Tim Peake pilots 'Martian' rover

UK astronaut Tim Peake has taken part in a test run of a Martian rover here on Earth.

The MarsYard is as close in colour to the Red Planet as possible to accurately test how the cameras and lights react to the environment. Credit: Elizabeth Pearson
Published: April 29, 2016 at 12:00 pm
Try 3 issues for just £5 when you subscribe to BBC Sky at Night Magazine today!

Tim Peake took part in a cosmic treasure hunt on 29 April, driving a rover across a Martian landscape to search for hidden secrets.


Though the ESA astronaut was orbiting 400km above the Earth’s surface on the International Space Station, the rover itself was located in the MarsYard – a replica Martian habitat made to look as much like the Red Planet as possible and located at Airbus in Stevenage.

It was here that Tim would search the russet landscape for targets hidden in the dust.

To make things even harder the lights had been turned low, emulating the dimness of a cave.

“It’s kind of like a game,” said Abby Hutty from ExoMars.

“The idea is that rovers are completely autonomous, but when there is somewhere scientifically interesting such as a chasm or a cave that has low light conditions, we might need an astronaut to take over.”

At 15:02GMT Tim assumed control of the rover, named Bridget.

At first the rover just twitched, moving in stops and starts.

Before today Tim had neither operated the rover, nor seen the surroundings he would drive across, an effort to test how intuitive the system was.

It appeared this element of the mission was a success.

Before long, the rover performed an elegant pirouette as he scanned his environment, then headed towards the cave, which in reality was a section of the Mars yard that had been partitioned off and kept in darkness.

Man and Machine

The dim lighting was an important part of the experiment.

The mission is part of the METERON project which aims to blend together human and robotic exploration of space.

One day rather than sending a crew to the surface of Mars, instead we might send them into orbit.

From there astronauts can operate rovers on the surface, getting the best of both worlds.

Previously, Danish astronaut Andreas Mogensen performed tasks testing another rover’s ability to perform dexterity tasks.

This particular experiment aimed to see how a human brain navigates using robotic eyes.

Had this project been conducted purely automatically, the robot would have had great trouble navigating the cave, because of the way the light bounced around the dark.

“Robots are scared of their own shadow,” says Jessica Grenouilleau, from the European Space Agency.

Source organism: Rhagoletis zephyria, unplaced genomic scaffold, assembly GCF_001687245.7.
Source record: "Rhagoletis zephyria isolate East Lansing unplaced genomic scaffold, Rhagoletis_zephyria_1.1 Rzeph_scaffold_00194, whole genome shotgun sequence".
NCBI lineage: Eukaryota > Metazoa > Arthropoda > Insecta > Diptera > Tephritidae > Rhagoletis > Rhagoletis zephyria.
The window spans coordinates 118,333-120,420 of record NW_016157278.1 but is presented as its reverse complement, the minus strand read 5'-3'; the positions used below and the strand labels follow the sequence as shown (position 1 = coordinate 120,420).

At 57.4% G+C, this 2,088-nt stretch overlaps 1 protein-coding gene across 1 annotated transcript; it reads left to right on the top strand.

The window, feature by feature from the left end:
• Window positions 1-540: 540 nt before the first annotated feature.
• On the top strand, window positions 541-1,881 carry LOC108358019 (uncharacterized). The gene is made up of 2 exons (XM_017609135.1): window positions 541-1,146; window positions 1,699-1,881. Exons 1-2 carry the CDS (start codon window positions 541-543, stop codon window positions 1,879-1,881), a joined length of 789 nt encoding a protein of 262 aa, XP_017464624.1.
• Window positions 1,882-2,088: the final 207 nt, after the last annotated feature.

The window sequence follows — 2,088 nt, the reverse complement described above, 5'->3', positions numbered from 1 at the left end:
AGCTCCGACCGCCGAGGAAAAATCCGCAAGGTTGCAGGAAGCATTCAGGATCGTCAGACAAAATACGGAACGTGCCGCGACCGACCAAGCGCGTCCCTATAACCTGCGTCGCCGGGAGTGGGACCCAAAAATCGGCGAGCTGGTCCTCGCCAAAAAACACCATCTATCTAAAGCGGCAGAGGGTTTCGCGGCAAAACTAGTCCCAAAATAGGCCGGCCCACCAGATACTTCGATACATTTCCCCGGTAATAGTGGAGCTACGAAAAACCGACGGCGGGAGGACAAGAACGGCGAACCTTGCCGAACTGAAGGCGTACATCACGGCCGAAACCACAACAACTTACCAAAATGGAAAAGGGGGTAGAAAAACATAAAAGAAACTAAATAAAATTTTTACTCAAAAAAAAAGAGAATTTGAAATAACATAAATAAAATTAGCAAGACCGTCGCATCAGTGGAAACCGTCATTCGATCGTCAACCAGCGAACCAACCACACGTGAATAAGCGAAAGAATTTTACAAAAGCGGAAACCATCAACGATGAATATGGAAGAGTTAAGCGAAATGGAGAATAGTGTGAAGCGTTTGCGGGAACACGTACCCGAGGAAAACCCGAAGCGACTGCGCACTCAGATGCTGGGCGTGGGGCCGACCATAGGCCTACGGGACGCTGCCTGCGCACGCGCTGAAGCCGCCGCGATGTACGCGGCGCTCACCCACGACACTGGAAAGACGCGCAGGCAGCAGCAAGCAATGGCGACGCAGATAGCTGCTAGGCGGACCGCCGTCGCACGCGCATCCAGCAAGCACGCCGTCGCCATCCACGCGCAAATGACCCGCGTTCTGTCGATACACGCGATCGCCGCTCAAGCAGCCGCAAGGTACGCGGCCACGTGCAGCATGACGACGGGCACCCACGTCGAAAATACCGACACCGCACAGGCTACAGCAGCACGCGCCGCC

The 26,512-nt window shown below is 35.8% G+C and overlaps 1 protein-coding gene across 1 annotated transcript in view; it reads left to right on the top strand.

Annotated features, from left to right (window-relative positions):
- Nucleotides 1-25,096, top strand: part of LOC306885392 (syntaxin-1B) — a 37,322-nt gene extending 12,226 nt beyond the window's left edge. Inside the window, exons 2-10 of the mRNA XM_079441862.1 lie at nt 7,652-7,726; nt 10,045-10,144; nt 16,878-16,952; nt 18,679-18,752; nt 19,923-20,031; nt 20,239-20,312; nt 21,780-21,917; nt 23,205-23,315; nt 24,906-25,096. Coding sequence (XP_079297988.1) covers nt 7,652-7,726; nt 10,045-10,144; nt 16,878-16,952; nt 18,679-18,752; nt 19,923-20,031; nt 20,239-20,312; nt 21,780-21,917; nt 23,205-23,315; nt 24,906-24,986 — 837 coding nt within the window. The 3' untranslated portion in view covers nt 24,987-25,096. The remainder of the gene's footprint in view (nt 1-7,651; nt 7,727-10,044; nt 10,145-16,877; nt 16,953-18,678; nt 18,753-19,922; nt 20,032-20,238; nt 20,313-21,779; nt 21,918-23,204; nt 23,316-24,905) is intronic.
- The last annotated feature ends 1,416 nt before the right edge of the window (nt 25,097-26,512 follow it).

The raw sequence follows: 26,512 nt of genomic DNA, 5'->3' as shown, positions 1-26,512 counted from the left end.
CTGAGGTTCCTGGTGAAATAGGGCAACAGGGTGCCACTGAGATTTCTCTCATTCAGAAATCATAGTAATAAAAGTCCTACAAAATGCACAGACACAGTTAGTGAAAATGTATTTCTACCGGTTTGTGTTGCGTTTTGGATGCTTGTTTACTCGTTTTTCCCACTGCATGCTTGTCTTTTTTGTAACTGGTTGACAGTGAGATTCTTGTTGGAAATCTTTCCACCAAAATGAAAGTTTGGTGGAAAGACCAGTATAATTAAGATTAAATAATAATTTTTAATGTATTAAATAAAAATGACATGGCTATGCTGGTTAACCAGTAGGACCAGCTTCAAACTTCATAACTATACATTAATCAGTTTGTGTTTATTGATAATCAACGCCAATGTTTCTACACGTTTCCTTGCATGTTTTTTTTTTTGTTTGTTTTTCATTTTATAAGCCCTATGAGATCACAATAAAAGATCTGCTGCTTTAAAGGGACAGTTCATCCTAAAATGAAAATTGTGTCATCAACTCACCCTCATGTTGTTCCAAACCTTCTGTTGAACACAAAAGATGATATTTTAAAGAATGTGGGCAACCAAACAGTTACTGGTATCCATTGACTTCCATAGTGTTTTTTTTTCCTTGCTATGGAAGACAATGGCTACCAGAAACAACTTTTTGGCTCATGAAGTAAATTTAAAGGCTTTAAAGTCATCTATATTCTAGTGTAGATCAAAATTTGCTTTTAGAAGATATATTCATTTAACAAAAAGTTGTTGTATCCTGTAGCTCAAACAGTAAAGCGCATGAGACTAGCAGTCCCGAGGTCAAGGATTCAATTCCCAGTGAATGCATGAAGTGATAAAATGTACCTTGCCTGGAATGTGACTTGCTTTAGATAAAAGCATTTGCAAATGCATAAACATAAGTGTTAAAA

“They think they see an obstacle but actually it’s just a shadow.”

For Tim though, the difference was obvious.

He quickly navigated into the cave, and started the hunt for his targets – crosses painted on rocks emulating objects of scientific interest.

To verify the targets, Tim had to shine a ultraviolet light on them to make them glow.

But some of them were fakes. They didn’t glow.

For Tim, it only took a few minutes for him to work out whether a particular cross was real or not and move on.

If an automated rover hadn’t been specifically programmed to tell the difference though, it could waste hours or even days.

Before long, Tim had discovered all three targets that he need to consider the task a success.

With half an hour remaining he continued to search the cave for more.

It was then that disaster nearly struck.

Crisis averted

Tim decided to pilot the rover over a rock towards an interesting looking area.

Unfortunately with only a low-quality video feed to navigate by, he didn’t realise the rock was actually a boulder, too large for rover to navigate safely.

It looked like the entire mission might end marooned in the cave.

Luckily, Bridget itself came to the rescue.

Its automated protocols realised the boulder was unsafe to cross, and so it stopped itself.

As smart as humans are, sometimes a little automation can prevent a mission failure!

After successfully dismounting the rock, Tim was told there were only four minutes left to exit the cave.

Most real Martian missions use solar power and so can’t recharge while in the dark of a cave.

Instead they would have to rely on their batteries, putting a strict time limit on any investigations and so Tim was given the same limit.

Two hours after first taking control of the rover, Tim emerged having found five of his hidden targets.

The mission was a success.


It won’t be long before the same partnerships between man and machine are being used to explore the Moon, Mars and beyond.


Ezzy Pearson is the News Editor of BBC Sky at Night Magazine. Her first book about the history of robotic planetary landers is out now from The History Press.


Sponsored content